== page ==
Cosmic Consulting


Large Number of E-mail Addresses in "To:" or "CC:" Considered Hazardous

You've just discovered some amazing or humorous thing and you feel the urge to send it out to everyone you know. If you decide to send this item out via e-mail, don't put everybody in the "To:" or "CC:" fields, use "BCC:" instead.

The only exception to this rule is if you really need every recipient to see who else received that e-mail message. Most of the time this is not necessary and is not a good idea. The "BCC:" field stands for Blind Carbon Copy. E-mail addresses placed in that spot will be recipients of the message but the BCC: addresses won't be printed on each message. The identities of the recipients will be kept private.

There are four problems with putting every recipient's name in the "To:" field. Since they behave similarly, assume that this also applies to the "CC:" field.

  1. The e-mail message is unnecessarily bloated with an arbitrarily large block of e-mail addresses. If you mail to 300 people, 300 e-mail addresses are sent with each and every e-mail. In some e-mail reading programs, this will require the recipient to have to page down a few times just to get to the contents of your e-mail.

  2. Some of the recipients won't like to have their e-mail address made public. When your acquaintance Joe gives you his e-mail address, he assumes that you won't add it to some SPAM list. But by making his address public by sending it out to a large number of people mostly unknown to Joe, you are coming very close to that. Even though they aren't large scale spammers, some people are very enthusiastic about sending their humorous, political, religious, or whatever content to as many people as they can. Any e-mail address that passes to them is fair game.

  3. What happens when one of these recipients uses the Reply feature on their e-mail program? Many of these programs will send the reply message to each and every recipient on that massive list. This is sometimes a hidden aspect. Joe replies to your mass mailing with some private comments to you. But Joe's message is not private. Joe is not paying close attention and it is sent to everyone on the list.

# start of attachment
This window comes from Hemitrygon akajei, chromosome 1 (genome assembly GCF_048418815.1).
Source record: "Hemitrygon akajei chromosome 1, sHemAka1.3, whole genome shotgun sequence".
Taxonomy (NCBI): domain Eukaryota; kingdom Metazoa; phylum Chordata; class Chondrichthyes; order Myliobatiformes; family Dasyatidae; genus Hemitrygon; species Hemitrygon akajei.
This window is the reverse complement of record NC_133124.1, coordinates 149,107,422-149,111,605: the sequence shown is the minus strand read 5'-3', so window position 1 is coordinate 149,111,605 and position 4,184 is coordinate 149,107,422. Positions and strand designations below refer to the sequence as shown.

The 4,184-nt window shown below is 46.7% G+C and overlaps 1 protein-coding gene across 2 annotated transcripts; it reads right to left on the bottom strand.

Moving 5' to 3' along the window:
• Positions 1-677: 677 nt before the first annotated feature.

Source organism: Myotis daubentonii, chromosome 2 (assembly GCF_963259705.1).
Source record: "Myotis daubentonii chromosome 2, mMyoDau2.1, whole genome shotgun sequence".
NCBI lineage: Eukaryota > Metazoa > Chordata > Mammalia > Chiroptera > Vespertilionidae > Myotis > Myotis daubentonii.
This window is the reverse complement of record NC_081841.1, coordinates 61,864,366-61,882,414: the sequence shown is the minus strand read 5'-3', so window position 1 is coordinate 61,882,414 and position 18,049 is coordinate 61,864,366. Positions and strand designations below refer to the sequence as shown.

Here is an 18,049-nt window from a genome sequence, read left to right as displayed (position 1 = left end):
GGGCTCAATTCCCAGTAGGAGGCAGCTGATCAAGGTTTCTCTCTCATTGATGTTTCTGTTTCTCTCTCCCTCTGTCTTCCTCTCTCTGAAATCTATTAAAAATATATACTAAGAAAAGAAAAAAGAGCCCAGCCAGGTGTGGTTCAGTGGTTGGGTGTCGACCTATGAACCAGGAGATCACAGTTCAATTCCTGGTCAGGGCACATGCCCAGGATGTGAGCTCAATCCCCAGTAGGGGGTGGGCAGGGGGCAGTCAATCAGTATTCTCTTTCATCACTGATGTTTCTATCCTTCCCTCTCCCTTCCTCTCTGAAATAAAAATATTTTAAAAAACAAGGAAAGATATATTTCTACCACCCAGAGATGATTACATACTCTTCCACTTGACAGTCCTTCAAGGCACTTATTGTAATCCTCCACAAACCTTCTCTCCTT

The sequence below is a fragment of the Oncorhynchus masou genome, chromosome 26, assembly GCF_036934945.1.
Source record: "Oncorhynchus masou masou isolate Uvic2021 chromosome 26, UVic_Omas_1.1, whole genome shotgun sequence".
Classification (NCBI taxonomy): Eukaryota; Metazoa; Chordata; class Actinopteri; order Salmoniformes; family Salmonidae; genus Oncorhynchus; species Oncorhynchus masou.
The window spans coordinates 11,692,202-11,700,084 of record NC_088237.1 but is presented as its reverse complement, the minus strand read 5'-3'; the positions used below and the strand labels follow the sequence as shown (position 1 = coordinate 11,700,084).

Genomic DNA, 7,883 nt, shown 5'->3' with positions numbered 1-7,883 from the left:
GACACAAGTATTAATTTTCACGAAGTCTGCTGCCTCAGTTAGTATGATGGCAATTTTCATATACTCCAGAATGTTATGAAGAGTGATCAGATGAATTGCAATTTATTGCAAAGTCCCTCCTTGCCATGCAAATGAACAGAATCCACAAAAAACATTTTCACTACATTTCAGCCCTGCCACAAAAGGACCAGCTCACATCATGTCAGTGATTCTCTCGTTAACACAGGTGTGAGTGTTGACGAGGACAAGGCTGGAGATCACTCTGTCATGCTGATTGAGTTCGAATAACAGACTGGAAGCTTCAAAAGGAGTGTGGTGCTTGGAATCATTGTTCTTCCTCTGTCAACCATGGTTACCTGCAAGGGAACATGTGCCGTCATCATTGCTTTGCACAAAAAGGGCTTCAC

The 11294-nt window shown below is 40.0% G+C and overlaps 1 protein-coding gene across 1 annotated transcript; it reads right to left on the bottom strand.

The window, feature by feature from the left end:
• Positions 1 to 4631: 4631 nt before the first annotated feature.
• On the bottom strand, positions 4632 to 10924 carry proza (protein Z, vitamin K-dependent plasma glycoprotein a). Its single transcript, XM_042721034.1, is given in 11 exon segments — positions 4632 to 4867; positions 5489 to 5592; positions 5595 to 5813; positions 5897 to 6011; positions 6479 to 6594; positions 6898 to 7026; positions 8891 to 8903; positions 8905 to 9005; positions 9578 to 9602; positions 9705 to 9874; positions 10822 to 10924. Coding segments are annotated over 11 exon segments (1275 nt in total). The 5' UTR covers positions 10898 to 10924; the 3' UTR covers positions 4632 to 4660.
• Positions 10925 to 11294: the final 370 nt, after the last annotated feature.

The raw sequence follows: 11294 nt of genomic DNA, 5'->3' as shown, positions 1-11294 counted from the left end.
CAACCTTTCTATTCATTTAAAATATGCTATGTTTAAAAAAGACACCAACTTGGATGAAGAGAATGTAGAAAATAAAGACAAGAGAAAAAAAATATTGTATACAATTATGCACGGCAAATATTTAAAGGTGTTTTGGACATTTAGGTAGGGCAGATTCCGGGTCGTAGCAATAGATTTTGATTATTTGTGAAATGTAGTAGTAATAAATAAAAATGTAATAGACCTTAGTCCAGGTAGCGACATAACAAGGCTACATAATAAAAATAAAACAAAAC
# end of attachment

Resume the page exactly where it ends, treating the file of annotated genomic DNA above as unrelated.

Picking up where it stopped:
4. The worst outcome is a byproduct of the fact that these e-mail addresses are made public. There are worse things than enthusiastic mini-spammers. There are virus infections in many people's computers that cause virus containing mail to be sent out to everybody known to their e-mail program. Any e-mail address found in any e-mail message is fair game for the automatic e-mail sent by this type of virus. This type virus is only known to affect users of Microsoft Outlook, but this is a very popular e-mail program. Since any one of these mail recipients might be running an infected copy of Microsoft Outlook, by sending all of the e-mail addresses with each message, you risk turning all of these e-mail addresses into recipients of the virus.

The solution is simple. Respect the privacy of your mailing list recipients. Don't spread their e-mail addresses unnecessarily. Put the list of recipients in the "BCC:" field instead of the "To:" or "CC:" positions of your e-mail program. You can actually leave both of those places blank. The recipient will see something like "To: Undisclosed Recipients" in that case.